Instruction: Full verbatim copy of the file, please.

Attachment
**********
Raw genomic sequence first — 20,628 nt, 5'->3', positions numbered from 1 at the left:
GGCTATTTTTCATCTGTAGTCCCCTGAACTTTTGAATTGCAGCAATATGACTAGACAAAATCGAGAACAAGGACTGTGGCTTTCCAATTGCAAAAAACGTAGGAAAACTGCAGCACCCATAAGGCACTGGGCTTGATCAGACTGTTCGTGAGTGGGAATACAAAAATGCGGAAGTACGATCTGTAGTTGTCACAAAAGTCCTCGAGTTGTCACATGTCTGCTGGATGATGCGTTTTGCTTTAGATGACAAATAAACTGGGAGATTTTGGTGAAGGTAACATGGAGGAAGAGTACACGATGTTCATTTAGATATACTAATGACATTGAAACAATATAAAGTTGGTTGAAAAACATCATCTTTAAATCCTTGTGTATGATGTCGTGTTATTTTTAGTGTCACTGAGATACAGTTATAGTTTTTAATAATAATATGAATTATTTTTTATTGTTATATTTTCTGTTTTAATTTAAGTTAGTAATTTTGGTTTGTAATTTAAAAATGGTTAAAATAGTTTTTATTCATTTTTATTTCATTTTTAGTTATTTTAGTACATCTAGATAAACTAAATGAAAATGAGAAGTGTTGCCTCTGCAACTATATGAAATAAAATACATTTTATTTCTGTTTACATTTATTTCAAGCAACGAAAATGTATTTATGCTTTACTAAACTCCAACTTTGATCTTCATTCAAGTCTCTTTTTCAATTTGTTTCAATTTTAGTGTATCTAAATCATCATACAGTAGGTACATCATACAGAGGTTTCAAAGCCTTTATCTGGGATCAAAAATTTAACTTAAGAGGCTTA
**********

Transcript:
Raw genomic sequence first — 20,628 nt, 5'->3', positions numbered from 1 at the left:
GGCTATTTTTCATCTGTAGTCCCCTGAACTTTTGAATTGCAGCAATATGACTAGACAAAATCGAGAACAAGGACTGTGGCTTTCCAATTGCAAAAAACGTAGGAAAACTGCAGCACCCATAAGGCACTGGGCTTGATCAGACTGTTCGTGAGTGGGAATACAAAAATGCGGAAGTACGATCTGTAGTTGTCACAAAAGTCCTCGAGTTGTCACATGTCTGCTGGATGATGCGTTTTGCTTTAGATGACAAATAAACTGGGAGATTTTGGTGAAGGTAACATGGAGGAAGAGTACACGATGTTCATTTAGATATACTAATGACATTGAAACAATATAAAGTTGGTTGAAAAACATCATCTTTAAATCCTTGTGTATGATGTCGTGTTATTTTTAGTGTCACTGAGATACAGTTATAGTTTTTAATAATAATATGAATTATTTTTTATTGTTATATTTTCTGTTTTAATTTAAGTTAGTAATTTTGGTTTGTAATTTAAAAATGGTTAAAATAGTTTTTATTCATTTTTATTTCATTTTTAGTTATTTTAGTACATCTAGATAAACTAAATGAAAATGAGAAGTGTTGCCTCTGCAACTATATGAAATAAAATACATTTTATTTCTGTTTACATTTATTTCAAGCAACGAAAATGTATTTATGCTTTACTAAACTCCAACTTTGATCTTCATTCAAGTCTCTTTTTCAATTTGTTTCAATTTTAGTGTATCTAAATCATCATACAGTAGGTACATCATACAGAGGTTTCAAAGCCTTTATCTGGGATCAAAAATTTAACTTAAGAGGCTTA